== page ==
If you recall, it was a controversial paper in some quarters. Climate change doubters, like Senator and then-presidential candidate, Ted Cruz, have been using the pause as an argument against climate change science writ large. And Republican House Science committee chair, Lamar Smith, subpoenaed the researchers, wanting their emails.

Now though, new research in the journal, Science Advances, says NOA was right. An independent group concludes that temperatures rose steadily during the years, when other data sets perceived a slowdown. So will this new data change anyone’s mind? And in a political climate that seems dominated by doubters, President-elect Trump has suggested ending NASA’s climate science and pulling out of the Paris Agreement, for starters.

How do science advocates persuade skeptics to take action? That’s what we’re going to be talking about. If you’d like to join our conversation, our number is 844-724-8255. You can also tweet us @scifri.

Let me introduce my guests. Dr. Edward Maibach is professor of communications and Director of the Center for Climate Change Communications at George Mason University in Fairfax, Virginia. Welcome to Science Friday.

DR. EDWARD MAIBACH: Thanks, Ira. Thanks for having me back.

IRA FLATOW: You’re welcome. Dr. Ellen Peters is a psychology professor and Director of the Decision Sciences Collaborative. That’s at Ohio State University in Columbus. Welcome Dr. Peters.


IRA FLATOW: Dr. John Abraham is a professor of thermal science at the University of St. Thomas in St. Paul, Minnesota. Welcome back to Science Friday. Nice to have you.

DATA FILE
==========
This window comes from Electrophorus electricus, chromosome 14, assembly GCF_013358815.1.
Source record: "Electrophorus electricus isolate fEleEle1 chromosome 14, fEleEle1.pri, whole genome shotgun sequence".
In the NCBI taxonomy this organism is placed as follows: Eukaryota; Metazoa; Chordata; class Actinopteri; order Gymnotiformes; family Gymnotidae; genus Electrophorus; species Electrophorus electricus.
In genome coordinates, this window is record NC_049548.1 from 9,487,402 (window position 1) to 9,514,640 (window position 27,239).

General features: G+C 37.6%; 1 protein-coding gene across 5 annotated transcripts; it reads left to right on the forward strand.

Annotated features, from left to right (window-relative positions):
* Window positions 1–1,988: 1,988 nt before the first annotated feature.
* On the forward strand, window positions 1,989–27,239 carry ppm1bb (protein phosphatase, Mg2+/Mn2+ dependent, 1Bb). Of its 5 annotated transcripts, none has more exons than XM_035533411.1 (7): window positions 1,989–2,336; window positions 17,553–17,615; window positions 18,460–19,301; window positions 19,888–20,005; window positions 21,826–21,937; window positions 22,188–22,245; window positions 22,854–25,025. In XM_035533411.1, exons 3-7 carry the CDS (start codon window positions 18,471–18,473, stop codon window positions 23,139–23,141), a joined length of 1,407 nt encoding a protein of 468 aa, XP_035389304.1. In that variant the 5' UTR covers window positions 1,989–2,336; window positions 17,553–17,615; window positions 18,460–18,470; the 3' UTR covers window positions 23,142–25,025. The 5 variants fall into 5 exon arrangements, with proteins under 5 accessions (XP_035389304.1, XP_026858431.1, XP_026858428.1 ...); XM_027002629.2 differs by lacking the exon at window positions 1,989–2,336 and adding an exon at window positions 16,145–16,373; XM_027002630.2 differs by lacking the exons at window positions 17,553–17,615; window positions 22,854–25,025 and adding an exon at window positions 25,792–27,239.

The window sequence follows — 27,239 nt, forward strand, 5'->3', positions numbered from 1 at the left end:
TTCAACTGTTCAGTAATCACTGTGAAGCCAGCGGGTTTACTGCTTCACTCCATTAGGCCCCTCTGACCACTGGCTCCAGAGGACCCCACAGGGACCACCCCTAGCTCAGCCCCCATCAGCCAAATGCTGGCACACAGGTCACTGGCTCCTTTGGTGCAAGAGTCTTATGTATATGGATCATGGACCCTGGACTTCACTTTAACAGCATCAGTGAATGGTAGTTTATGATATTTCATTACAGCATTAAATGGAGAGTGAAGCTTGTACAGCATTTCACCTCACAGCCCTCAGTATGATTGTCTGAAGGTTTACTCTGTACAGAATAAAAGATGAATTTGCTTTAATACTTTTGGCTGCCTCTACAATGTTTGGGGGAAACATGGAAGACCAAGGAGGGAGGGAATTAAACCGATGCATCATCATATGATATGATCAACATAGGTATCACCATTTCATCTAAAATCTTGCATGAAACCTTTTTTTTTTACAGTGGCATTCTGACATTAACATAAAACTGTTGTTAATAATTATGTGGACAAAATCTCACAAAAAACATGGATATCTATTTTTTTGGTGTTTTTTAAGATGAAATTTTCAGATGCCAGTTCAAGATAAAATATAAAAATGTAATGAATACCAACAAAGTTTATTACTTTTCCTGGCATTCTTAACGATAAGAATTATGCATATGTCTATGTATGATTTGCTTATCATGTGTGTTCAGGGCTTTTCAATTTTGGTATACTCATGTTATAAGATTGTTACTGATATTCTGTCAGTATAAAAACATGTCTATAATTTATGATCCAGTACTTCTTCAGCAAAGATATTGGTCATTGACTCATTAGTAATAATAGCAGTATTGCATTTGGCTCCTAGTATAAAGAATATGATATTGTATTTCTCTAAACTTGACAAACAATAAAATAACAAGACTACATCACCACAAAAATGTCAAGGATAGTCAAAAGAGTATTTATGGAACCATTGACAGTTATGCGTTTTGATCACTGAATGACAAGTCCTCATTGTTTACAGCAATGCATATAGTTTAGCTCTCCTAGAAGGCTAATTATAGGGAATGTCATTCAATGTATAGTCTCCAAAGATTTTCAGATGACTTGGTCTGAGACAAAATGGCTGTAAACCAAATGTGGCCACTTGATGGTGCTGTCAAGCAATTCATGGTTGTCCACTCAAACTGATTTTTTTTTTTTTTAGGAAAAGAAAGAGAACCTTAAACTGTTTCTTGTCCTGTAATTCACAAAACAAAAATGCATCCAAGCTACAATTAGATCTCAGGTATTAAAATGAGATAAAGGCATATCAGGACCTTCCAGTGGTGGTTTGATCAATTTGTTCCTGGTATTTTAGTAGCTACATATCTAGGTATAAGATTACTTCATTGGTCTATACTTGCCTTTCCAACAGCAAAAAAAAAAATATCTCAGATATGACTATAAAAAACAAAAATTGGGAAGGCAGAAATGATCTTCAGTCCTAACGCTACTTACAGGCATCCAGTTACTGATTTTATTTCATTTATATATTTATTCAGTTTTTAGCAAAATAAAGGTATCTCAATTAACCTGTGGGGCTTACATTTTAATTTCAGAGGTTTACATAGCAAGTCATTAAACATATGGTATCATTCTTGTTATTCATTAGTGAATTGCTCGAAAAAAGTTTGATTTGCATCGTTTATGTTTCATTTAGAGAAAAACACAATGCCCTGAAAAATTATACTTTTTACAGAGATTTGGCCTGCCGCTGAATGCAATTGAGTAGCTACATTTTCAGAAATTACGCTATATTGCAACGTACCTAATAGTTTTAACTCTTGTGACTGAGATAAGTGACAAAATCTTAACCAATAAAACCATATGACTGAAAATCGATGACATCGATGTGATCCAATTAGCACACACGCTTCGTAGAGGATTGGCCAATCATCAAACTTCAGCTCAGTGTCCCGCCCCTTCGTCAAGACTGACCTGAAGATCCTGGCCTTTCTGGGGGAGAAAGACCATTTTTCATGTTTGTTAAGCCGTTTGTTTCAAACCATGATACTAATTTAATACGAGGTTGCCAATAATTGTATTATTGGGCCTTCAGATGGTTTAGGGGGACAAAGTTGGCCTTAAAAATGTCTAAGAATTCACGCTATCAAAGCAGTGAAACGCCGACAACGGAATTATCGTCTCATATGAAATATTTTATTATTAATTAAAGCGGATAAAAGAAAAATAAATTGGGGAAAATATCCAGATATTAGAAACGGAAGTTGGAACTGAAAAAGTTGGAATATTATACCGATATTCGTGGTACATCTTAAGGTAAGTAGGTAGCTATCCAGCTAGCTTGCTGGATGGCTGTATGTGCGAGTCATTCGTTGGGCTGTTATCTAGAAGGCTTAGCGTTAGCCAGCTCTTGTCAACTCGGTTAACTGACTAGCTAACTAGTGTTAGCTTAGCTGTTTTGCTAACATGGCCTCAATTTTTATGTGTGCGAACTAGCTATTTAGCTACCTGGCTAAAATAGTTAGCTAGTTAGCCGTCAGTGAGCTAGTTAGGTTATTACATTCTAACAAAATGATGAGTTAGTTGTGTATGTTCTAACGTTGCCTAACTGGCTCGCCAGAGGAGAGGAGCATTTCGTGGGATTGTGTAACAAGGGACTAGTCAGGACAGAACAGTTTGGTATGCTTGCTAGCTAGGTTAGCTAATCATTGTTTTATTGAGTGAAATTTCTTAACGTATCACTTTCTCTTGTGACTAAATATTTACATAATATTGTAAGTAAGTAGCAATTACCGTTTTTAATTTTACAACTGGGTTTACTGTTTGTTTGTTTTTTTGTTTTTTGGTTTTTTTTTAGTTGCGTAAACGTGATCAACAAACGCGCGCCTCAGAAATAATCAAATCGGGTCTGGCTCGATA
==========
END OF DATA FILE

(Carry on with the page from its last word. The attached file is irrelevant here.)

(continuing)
DR. JOHN ABRAHAM: Pleasure to be on.

IRA FLATOW: But first, if they allow, we want to know from you, have you ever had a successful conversation with a global warming skeptic? We want to know about it. Our number is 844-724-8255. Or you can tweet us @scifri.

Let me ask you, Dr. Abraham. Why does it matter that we have another paper saying there was no pause in global warming? Are we going to convince anybody?

DR. JOHN ABRAHAM: Well, the short answer to that is no. Within the scientific community, we’ve known that there was never a pause in global warming. There isn’t a pause. There wasn’t a pause. The Earth continues to warm.

But what we are sensitive to issues that are brought up in the media. And there was this issue brought up about whose temperature records were best? I mean, measuring the Earth’s temperature is hard.